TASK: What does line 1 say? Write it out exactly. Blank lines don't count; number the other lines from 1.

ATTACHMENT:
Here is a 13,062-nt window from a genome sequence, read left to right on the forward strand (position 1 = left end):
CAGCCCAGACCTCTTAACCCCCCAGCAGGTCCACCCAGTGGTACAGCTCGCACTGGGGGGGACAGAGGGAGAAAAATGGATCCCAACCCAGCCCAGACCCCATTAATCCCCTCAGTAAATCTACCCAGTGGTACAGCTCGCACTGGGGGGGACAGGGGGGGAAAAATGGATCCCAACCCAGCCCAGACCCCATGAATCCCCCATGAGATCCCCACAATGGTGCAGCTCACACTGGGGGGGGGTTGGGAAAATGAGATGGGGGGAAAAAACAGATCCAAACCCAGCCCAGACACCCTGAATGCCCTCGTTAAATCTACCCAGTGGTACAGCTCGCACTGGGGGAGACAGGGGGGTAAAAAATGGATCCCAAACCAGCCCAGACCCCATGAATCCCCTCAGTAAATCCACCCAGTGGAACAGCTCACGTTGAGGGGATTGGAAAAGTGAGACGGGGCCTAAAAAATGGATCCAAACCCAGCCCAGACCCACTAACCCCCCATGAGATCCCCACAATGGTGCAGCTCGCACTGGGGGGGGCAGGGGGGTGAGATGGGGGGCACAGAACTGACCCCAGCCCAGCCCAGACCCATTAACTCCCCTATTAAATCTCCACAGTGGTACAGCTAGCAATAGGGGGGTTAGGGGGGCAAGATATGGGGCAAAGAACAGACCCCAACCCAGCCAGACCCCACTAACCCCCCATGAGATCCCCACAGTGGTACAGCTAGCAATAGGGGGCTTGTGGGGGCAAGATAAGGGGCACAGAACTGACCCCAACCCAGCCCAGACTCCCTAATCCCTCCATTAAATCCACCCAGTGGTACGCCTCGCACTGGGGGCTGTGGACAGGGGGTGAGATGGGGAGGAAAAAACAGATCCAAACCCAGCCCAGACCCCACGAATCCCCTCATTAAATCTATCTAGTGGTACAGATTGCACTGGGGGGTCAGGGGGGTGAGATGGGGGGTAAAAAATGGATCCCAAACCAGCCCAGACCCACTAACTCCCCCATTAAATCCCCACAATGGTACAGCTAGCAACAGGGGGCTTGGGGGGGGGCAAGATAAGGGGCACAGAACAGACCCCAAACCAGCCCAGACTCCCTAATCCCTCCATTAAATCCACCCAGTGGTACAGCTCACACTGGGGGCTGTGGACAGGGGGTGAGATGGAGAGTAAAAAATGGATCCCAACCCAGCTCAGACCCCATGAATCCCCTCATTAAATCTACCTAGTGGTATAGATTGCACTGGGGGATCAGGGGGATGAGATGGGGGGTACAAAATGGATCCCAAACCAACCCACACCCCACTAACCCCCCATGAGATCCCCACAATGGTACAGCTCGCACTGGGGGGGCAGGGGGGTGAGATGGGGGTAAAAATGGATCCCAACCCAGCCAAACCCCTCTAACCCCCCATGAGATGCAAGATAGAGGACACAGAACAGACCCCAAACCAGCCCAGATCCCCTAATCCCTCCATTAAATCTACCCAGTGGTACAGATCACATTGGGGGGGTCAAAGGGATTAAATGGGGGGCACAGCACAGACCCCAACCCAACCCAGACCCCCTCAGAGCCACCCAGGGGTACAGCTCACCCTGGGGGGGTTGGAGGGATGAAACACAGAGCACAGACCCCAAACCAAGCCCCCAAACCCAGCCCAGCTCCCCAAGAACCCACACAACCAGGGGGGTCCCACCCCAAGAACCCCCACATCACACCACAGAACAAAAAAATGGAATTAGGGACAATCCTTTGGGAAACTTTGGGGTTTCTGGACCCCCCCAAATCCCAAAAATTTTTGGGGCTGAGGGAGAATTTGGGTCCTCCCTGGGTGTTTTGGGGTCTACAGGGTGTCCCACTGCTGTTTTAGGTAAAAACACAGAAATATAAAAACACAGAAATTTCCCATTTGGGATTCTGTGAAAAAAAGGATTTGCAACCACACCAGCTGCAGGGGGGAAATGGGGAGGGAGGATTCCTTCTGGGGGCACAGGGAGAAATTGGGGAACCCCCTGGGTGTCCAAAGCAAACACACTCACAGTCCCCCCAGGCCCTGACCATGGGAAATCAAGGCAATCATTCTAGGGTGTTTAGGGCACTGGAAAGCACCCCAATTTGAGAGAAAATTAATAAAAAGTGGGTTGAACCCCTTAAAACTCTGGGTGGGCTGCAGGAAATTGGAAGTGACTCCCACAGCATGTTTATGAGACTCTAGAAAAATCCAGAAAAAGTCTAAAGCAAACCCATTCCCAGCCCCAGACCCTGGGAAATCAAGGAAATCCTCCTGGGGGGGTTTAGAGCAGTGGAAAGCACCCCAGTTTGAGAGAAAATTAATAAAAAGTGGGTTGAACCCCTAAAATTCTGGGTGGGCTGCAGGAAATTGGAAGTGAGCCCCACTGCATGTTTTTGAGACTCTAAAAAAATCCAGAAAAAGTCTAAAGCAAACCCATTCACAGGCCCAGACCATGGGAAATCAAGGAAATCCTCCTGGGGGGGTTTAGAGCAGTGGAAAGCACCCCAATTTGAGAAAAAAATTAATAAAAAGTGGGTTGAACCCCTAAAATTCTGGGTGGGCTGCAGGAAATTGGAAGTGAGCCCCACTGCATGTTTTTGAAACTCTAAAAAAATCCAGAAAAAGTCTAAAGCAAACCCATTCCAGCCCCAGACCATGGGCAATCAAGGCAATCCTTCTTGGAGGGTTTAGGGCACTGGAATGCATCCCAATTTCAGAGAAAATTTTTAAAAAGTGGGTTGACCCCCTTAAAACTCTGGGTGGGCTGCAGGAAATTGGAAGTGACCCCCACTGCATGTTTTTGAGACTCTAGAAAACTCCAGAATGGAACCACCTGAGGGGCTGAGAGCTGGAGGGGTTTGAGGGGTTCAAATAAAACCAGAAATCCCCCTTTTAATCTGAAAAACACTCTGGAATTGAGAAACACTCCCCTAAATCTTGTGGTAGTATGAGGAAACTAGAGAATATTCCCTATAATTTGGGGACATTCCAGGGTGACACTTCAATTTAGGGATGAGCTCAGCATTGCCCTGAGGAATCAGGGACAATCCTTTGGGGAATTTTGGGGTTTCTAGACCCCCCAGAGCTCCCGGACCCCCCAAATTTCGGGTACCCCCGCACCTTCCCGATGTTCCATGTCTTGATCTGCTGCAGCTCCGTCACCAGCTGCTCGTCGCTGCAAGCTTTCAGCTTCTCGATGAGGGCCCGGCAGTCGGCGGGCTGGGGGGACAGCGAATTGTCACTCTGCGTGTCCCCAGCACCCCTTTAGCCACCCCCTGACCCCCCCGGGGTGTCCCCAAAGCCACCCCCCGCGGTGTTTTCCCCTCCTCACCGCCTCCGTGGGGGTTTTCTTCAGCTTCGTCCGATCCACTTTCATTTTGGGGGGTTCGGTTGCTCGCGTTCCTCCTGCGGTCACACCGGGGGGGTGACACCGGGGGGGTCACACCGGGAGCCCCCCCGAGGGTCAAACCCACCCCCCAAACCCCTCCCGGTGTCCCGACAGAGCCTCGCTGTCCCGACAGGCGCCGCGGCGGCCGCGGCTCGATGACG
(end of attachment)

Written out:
Here is a 13,062-nt window from a genome sequence, read left to right on the forward strand (position 1 = left end):